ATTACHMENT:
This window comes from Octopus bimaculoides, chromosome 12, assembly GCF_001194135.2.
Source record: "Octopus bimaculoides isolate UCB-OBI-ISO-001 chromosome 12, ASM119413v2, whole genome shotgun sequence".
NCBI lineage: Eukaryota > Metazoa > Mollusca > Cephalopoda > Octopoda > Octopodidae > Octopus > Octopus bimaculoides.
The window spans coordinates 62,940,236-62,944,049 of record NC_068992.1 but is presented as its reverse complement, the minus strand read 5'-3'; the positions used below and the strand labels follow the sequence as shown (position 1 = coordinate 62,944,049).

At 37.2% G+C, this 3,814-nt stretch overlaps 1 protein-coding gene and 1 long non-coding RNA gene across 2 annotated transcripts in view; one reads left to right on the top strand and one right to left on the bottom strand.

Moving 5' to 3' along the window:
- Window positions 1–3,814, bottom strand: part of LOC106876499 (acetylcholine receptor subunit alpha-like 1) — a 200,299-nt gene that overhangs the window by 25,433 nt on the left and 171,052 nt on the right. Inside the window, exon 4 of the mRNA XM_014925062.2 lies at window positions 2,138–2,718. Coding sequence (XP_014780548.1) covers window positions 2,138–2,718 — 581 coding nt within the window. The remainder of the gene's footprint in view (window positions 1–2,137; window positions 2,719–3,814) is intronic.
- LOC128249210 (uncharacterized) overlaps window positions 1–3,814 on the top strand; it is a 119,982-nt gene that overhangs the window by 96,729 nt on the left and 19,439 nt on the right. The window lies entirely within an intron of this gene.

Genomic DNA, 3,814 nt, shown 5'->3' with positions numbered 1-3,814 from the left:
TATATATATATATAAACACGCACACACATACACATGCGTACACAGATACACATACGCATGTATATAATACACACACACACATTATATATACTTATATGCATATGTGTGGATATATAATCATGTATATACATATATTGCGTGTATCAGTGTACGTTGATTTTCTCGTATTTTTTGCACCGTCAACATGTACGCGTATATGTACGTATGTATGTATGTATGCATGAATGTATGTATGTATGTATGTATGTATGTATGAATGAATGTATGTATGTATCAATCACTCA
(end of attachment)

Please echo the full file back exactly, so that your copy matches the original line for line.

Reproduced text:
This window comes from Octopus bimaculoides, chromosome 12, assembly GCF_001194135.2.
Source record: "Octopus bimaculoides isolate UCB-OBI-ISO-001 chromosome 12, ASM119413v2, whole genome shotgun sequence".
NCBI lineage: Eukaryota > Metazoa > Mollusca > Cephalopoda > Octopoda > Octopodidae > Octopus > Octopus bimaculoides.
The window spans coordinates 62,940,236-62,944,049 of record NC_068992.1 but is presented as its reverse complement, the minus strand read 5'-3'; the positions used below and the strand labels follow the sequence as shown (position 1 = coordinate 62,944,049).

At 37.2% G+C, this 3,814-nt stretch overlaps 1 protein-coding gene and 1 long non-coding RNA gene across 2 annotated transcripts in view; one reads left to right on the top strand and one right to left on the bottom strand.

Moving 5' to 3' along the window:
- Window positions 1–3,814, bottom strand: part of LOC106876499 (acetylcholine receptor subunit alpha-like 1) — a 200,299-nt gene that overhangs the window by 25,433 nt on the left and 171,052 nt on the right. Inside the window, exon 4 of the mRNA XM_014925062.2 lies at window positions 2,138–2,718. Coding sequence (XP_014780548.1) covers window positions 2,138–2,718 — 581 coding nt within the window. The remainder of the gene's footprint in view (window positions 1–2,137; window positions 2,719–3,814) is intronic.
- LOC128249210 (uncharacterized) overlaps window positions 1–3,814 on the top strand; it is a 119,982-nt gene that overhangs the window by 96,729 nt on the left and 19,439 nt on the right. The window lies entirely within an intron of this gene.

Genomic DNA, 3,814 nt, shown 5'->3' with positions numbered 1-3,814 from the left:
TATATATATATATAAACACGCACACACATACACATGCGTACACAGATACACATACGCATGTATATAATACACACACACACATTATATATACTTATATGCATATGTGTGGATATATAATCATGTATATACATATATTGCGTGTATCAGTGTACGTTGATTTTCTCGTATTTTTTGCACCGTCAACATGTACGCGTATATGTACGTATGTATGTATGTATGCATGAATGTATGTATGTATGTATGTATGTATGTATGAATGAATGTATGTATGTATCAATCACTCA